Burns' Rider Shot Down, Pombo's Survives
Late last night, as they were working to get out of Washington, members of Congress tossed aside outgoing Senator Conrad Burns' rider that was designed to keep snowmobiles in Yellowstone at least through 2010, regardless of what park officials decide on the issue. Burns' rider also had the audacity to preclude the courts from intervening on the matter.
At the same time, a rider by outgoing Representative Richard Pombo was allowed to remain attached to a continuing budget resolution. Of course, Pombo's rider is largely innocuous, as it simply calls for the snowmobile rules that have been in place to remain in place through the end of this winter. And since Yellowstone officials aren't scheduled to release their draft EIS on the snowmobile issue for public comment until March, well, things weren't going to change anyway.
Still, not everyone is happy with the way politicians try to legislate the outcome of matters by attaching riders to bills.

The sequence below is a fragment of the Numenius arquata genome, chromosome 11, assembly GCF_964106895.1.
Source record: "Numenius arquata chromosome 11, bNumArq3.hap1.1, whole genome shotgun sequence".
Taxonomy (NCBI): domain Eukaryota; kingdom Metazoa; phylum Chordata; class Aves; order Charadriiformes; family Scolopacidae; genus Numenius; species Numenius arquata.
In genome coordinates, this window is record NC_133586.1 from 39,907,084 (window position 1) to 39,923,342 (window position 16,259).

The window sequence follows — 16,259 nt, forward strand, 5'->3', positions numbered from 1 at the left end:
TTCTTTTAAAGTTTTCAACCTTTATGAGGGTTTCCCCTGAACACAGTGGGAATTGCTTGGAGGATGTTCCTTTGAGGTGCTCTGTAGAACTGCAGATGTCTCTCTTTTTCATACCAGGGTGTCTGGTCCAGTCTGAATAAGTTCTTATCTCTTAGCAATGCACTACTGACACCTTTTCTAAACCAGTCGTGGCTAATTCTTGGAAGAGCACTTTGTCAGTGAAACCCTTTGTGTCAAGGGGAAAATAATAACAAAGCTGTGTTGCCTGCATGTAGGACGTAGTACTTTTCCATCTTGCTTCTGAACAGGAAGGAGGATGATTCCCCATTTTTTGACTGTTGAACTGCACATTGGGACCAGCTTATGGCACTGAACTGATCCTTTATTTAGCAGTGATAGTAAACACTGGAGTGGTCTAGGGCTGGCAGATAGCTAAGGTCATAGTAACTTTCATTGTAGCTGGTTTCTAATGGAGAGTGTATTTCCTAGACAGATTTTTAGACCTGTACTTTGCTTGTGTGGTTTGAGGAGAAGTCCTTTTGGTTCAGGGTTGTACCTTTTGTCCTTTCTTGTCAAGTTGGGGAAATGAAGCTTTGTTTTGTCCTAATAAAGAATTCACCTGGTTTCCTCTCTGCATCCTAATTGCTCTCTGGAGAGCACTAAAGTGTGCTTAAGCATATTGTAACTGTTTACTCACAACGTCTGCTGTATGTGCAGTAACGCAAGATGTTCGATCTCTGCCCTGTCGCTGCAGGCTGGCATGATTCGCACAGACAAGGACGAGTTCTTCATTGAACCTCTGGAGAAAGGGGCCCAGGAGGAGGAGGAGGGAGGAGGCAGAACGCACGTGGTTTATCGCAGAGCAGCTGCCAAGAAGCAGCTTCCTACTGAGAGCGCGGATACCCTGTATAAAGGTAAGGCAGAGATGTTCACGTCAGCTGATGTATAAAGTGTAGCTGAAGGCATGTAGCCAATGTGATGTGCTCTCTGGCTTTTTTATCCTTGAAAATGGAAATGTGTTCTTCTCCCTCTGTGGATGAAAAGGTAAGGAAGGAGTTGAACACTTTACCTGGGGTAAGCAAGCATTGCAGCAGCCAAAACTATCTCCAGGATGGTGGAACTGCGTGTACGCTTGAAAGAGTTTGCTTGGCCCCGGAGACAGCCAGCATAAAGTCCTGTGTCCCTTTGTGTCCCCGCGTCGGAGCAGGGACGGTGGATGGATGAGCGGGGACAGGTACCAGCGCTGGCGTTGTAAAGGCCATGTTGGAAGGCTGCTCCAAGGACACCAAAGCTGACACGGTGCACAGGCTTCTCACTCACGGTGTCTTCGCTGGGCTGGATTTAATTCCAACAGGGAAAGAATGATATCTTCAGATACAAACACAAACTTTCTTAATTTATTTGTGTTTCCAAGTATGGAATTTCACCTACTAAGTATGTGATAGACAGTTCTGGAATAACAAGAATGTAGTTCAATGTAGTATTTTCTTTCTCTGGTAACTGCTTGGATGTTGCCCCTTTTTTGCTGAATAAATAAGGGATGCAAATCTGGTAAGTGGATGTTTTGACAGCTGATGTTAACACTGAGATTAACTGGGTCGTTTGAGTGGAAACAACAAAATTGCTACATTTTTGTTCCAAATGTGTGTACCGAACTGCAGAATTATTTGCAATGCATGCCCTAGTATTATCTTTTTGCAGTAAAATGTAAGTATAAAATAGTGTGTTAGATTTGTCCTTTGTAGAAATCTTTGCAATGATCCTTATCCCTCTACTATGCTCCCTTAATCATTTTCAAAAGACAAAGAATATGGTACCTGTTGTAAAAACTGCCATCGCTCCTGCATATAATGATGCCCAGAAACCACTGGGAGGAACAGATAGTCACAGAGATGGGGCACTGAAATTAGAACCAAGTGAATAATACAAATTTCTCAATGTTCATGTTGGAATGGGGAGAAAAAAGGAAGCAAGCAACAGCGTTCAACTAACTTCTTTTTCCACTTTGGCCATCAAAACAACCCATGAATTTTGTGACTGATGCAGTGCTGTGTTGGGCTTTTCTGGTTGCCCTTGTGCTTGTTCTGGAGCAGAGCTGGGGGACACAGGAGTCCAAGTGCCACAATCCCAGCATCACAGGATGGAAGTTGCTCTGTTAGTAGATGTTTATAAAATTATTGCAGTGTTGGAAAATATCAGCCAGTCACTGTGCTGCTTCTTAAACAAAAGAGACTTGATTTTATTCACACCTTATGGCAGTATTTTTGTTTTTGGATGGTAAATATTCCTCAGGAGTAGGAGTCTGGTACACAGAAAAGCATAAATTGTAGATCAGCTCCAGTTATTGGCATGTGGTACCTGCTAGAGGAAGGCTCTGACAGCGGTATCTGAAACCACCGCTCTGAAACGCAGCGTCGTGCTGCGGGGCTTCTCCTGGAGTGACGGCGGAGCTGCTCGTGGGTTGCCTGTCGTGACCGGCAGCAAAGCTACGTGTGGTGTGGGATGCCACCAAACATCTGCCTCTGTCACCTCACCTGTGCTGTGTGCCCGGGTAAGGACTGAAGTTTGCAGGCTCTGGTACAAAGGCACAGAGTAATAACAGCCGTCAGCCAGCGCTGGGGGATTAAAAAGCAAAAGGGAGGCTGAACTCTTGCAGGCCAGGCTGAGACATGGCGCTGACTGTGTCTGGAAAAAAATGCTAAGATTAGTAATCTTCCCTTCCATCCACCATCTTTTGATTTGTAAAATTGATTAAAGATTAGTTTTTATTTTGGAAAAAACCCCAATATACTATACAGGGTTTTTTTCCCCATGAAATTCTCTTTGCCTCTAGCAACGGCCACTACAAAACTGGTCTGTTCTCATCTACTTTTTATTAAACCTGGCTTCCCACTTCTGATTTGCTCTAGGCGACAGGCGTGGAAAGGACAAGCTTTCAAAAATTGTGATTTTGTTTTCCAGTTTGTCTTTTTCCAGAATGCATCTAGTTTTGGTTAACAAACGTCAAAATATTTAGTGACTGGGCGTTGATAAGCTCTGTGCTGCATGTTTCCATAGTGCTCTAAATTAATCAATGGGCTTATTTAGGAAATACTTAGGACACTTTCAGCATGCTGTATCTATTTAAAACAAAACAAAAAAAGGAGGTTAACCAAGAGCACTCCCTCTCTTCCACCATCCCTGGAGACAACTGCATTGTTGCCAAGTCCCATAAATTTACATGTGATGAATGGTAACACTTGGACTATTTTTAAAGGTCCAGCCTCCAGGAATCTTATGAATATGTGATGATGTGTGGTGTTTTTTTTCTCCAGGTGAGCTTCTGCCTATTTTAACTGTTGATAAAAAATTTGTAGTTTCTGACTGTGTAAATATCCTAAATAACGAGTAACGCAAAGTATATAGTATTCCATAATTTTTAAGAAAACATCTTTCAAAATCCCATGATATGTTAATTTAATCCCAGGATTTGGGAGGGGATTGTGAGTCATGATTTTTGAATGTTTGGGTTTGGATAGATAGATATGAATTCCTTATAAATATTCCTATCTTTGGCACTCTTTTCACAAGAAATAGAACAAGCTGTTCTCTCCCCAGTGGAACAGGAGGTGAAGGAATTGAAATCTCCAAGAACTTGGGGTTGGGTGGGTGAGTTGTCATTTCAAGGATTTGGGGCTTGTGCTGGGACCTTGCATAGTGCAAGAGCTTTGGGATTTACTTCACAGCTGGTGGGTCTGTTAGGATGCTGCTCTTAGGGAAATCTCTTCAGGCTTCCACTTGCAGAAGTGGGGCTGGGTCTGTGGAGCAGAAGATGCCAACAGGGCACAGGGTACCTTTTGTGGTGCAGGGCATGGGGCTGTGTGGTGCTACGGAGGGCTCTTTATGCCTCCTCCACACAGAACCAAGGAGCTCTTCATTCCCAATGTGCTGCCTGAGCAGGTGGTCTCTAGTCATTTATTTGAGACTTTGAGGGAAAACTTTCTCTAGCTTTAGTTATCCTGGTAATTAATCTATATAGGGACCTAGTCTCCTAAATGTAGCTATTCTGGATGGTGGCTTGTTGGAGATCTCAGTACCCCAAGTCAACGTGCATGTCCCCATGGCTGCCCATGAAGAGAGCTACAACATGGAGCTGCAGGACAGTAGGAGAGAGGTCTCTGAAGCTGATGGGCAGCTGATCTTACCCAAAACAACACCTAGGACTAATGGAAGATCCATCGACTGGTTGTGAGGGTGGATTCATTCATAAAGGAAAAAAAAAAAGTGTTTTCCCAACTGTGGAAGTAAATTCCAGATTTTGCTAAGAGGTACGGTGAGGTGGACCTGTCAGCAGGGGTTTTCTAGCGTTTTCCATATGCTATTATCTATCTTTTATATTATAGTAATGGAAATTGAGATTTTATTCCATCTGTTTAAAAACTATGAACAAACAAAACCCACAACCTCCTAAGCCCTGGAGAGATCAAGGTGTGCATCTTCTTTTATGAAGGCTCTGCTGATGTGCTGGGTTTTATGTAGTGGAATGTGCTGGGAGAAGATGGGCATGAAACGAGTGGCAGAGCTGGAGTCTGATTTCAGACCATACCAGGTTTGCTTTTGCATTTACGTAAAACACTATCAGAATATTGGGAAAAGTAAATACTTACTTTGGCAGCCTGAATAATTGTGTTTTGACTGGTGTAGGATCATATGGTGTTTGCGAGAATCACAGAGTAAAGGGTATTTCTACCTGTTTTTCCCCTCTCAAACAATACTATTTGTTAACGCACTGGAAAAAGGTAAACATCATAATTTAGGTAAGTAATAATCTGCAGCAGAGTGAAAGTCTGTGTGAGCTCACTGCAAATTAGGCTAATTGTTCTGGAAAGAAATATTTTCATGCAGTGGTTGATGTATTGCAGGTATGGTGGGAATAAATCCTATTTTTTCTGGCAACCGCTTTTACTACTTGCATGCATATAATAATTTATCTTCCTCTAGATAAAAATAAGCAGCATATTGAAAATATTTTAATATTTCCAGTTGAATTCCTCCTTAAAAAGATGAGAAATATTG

"This last-minute rider undermines the high standards of protection that Americans support in their first national park where winter conditions have been improving precisely because snowmobile use is declining and a more environmentally friendly form of public access -- snowcoaches -- is growing in popularity," says Bill Wade, chair of the executive council of the Coalition of National Park Service Retirees.
"While this rider affects the winter season that is about to begin, scientific findings, public involvement and, above all, the laws that have protected Yellowstone for generations will shape the final decision about winter use. We are committed to ensuring that law, science and public opinion are heeded so that Yellowstone is fully protected."